All CEO’s are Crooks
March 26, 2009
The failed bankers on Wall Street have been whining that if they have to cut bonuses and salaries dramatically, they’ll be unable to recruit great talent, and they need great talent to fix the situation.
And for years, boards have been claiming that they need to pay CEOs $50,000,000 salaries in order to recruit the very best for their companies.
Jamie Dimon at Chase said, “It’s possible someone’s going to walk in my office and say, Jamie, I have a family. I can’t afford to live that way.”
This, of course, is nonsense.
Seth Godin, author of “All Marketers are Liars”, wrote this week about the myth of big salaries for executives in corporate America. Seth makes the case that there’s a disconnect between what executives are paid and the value that they bring to the company. He thinks the reason they’re paid so much is that the market for CEO pay is artificially high because corporations and their boards are trying to attract and keep talented executives simply by offering more money than the competition offers. Seth argues there are ways to market these top jobs other than just throwing more money at them.
Are These CEO’s Crooks?
So are CEO’s that accept these enormous salaries stealing from the shareholders? No, I don’t think all CEO’s are crooks; my title’s just a play on Seth’s “All Marketers are Liars” book title. I think that the talent and time required to manage these huge businesses to profitability should be rewarded and I can’t blame the CEO’s; if companies are willing to pay that much I can’t fault them for accepting it.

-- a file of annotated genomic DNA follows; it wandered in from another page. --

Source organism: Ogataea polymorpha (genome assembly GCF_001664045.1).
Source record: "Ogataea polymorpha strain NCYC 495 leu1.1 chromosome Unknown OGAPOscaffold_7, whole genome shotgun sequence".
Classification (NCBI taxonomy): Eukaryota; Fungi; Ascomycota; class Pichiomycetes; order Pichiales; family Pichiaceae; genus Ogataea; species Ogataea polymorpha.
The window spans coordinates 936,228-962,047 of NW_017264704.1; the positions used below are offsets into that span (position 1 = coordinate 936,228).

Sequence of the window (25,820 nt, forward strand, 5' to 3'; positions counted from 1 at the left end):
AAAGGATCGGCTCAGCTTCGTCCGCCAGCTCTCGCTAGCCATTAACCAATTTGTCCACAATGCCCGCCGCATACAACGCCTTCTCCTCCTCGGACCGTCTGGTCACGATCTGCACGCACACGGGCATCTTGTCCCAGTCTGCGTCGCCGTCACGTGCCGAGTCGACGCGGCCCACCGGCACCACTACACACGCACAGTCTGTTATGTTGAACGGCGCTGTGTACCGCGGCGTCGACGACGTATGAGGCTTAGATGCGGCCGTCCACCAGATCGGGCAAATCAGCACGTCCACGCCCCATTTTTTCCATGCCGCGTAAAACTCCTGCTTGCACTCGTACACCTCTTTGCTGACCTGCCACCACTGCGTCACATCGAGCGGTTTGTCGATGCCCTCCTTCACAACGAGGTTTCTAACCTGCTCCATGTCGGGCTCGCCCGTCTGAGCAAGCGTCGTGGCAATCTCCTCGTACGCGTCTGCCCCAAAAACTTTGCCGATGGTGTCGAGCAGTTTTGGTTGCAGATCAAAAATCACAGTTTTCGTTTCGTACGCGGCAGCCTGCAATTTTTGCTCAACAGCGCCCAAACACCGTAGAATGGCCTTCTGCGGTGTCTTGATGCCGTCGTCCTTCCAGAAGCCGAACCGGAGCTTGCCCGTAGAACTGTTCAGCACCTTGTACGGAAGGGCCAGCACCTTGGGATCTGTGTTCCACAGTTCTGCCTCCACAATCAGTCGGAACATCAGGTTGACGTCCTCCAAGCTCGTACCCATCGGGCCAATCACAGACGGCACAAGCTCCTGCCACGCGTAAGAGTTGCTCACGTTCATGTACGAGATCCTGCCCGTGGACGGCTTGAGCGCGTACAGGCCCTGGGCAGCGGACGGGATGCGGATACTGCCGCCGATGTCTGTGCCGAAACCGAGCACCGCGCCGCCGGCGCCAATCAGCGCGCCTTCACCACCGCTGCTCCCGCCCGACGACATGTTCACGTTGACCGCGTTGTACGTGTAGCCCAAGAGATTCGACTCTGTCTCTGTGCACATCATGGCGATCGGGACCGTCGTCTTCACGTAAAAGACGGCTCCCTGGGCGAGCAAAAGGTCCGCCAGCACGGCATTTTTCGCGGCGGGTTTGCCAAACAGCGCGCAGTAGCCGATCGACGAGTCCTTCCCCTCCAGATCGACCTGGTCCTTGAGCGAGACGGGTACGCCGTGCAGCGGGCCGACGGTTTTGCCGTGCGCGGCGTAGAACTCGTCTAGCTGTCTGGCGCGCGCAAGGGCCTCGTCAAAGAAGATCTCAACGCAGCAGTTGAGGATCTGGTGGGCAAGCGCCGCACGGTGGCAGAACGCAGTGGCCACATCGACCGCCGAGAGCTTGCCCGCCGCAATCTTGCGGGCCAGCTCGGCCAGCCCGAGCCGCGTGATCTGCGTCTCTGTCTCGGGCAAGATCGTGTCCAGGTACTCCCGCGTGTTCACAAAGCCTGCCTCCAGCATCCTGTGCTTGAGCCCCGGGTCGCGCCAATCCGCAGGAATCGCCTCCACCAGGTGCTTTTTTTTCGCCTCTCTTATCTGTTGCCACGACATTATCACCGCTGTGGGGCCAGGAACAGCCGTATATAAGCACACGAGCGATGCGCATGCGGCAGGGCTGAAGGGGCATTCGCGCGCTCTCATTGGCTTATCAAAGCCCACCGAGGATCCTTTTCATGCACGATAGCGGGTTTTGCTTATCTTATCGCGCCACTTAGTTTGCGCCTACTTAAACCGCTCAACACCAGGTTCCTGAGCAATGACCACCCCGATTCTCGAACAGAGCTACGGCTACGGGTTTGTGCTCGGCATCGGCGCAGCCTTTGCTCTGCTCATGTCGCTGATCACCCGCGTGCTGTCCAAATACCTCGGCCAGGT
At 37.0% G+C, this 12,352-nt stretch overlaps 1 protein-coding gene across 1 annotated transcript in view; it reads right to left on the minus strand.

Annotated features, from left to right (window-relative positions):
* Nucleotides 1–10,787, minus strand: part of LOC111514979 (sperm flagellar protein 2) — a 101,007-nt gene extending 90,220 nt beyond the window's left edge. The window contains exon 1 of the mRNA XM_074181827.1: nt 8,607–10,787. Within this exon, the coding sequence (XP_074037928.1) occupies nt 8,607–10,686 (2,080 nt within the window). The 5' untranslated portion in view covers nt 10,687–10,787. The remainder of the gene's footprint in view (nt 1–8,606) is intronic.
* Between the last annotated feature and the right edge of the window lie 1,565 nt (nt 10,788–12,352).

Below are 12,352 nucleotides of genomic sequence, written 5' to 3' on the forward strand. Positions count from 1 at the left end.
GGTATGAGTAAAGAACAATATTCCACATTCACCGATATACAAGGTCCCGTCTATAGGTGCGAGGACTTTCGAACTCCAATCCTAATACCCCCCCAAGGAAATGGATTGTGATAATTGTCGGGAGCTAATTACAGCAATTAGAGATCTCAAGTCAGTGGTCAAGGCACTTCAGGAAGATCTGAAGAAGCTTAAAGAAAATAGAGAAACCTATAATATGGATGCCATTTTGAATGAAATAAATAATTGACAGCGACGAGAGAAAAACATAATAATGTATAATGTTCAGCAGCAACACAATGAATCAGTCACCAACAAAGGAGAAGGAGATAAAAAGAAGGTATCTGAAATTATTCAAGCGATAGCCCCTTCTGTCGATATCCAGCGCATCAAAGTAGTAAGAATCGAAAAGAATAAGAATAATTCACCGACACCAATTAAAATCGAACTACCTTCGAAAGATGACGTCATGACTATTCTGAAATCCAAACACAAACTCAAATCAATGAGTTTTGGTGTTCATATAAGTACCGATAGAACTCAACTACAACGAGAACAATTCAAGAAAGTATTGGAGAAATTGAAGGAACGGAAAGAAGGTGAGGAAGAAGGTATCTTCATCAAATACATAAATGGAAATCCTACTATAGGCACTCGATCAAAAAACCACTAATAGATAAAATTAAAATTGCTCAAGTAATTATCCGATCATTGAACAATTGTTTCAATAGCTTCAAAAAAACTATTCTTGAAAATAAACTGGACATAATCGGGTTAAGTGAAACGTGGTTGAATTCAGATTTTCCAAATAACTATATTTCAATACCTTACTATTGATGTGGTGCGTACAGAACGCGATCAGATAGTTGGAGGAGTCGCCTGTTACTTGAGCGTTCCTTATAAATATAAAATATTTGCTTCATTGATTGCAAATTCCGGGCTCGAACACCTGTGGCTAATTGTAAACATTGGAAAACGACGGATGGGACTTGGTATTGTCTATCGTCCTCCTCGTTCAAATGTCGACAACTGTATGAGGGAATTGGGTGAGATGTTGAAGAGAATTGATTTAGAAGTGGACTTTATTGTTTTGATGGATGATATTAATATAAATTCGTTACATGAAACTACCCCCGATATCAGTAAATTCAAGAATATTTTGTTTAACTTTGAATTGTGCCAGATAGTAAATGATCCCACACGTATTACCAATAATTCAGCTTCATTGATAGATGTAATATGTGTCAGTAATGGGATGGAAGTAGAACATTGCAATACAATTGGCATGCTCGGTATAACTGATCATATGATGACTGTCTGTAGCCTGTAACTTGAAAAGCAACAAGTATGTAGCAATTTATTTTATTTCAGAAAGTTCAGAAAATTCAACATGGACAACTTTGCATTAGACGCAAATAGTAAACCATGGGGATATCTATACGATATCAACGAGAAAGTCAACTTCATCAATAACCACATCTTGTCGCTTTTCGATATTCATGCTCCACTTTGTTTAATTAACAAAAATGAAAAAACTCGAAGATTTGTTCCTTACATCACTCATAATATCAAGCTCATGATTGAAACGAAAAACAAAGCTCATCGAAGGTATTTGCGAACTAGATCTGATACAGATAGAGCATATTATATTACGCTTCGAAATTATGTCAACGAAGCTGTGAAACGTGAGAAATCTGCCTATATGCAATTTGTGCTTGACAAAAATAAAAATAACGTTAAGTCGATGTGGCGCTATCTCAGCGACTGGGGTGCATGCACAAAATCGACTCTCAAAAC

I think it’s pretty standard that most salaries in many public companies are governed by a pretty strict process that entails researching the market and paying employees just enough to be competitive in the market.
What’s the Solution?
So even if the market for CEO pay is hugely over-inflated, what can company boards do to keep and attract talented leaders other than pay the price? I don’t know the answer to that but I do know that given the current economic meltdown shareholders are much less likely to be forgiving of watching their stock value plunge while CEOs continue to earn millions.
I don’t think government caps on CEO pay are a good idea but if companies don’t start making changes on their own the government may start taking matters into their own hands. I think it would be wise of corporate boards to reform corporate pay policies themselves so that politicians don’t try and force “one size fits all” regulations on them. What do you think?
All posts by Ben Edwards